Upon default of the contracting shipbuilder, the United States acquired title to certain materials in accordance with a contract provision. Petitioners, who had previously acquired materialmen's liens on these materials, claimed that assertion of the doctrine of immunity of government property from attachment resulted in a "taking" of their liens in violation of the fifth amendment. This was rejected by the Court of Claims. On certiorari to the United States Supreme Court, held, reversed, three Justices dissenting. Since the builder had title at the time the materials were furnished, the property was not a "public work" and thus the liens attached. The right to resort to specific property for the satisfaction of a debt is a compensable property interest and its destruction constitutes a "taking" within meaning of the fifth amendment. Armstrong v. United States, 364 U.S. 40 (1960).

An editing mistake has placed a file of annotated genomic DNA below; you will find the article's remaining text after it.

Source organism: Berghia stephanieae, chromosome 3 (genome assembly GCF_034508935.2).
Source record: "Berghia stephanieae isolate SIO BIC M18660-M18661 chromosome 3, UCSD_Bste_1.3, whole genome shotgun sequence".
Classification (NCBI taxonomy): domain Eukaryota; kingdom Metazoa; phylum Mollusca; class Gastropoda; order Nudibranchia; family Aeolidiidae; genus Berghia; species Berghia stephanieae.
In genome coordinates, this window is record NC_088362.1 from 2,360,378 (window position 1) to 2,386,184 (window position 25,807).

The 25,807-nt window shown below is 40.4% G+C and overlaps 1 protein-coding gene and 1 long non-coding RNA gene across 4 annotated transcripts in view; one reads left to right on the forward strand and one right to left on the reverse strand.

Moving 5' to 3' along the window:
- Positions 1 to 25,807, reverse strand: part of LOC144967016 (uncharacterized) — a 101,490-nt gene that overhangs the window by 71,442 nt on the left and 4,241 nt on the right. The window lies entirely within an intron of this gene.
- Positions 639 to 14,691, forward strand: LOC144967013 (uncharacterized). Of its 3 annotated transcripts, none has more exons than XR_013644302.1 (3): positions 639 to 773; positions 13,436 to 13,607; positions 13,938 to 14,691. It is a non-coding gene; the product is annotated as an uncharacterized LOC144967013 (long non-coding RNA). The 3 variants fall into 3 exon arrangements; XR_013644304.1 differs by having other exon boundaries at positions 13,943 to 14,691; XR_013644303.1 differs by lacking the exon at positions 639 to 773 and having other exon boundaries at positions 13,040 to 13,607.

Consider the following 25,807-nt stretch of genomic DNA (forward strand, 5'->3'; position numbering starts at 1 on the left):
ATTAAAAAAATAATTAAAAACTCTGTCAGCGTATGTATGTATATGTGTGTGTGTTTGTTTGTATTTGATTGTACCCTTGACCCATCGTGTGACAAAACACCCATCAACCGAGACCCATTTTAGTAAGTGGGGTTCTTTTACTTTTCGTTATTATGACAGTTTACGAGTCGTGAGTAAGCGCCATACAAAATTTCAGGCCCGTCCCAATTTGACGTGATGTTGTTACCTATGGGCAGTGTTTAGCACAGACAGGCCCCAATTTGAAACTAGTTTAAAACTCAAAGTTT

Henry J. Price,
Constitutional Law - Eminent Domain - Extension of Fifth Amendment "Taking" to Include Destruction of Lien Right by the Doctrine of Immunity of Government Property from Attachment,
Mich. L. Rev.
Available at: https://repository.law.umich.edu/mlr/vol59/iss6/9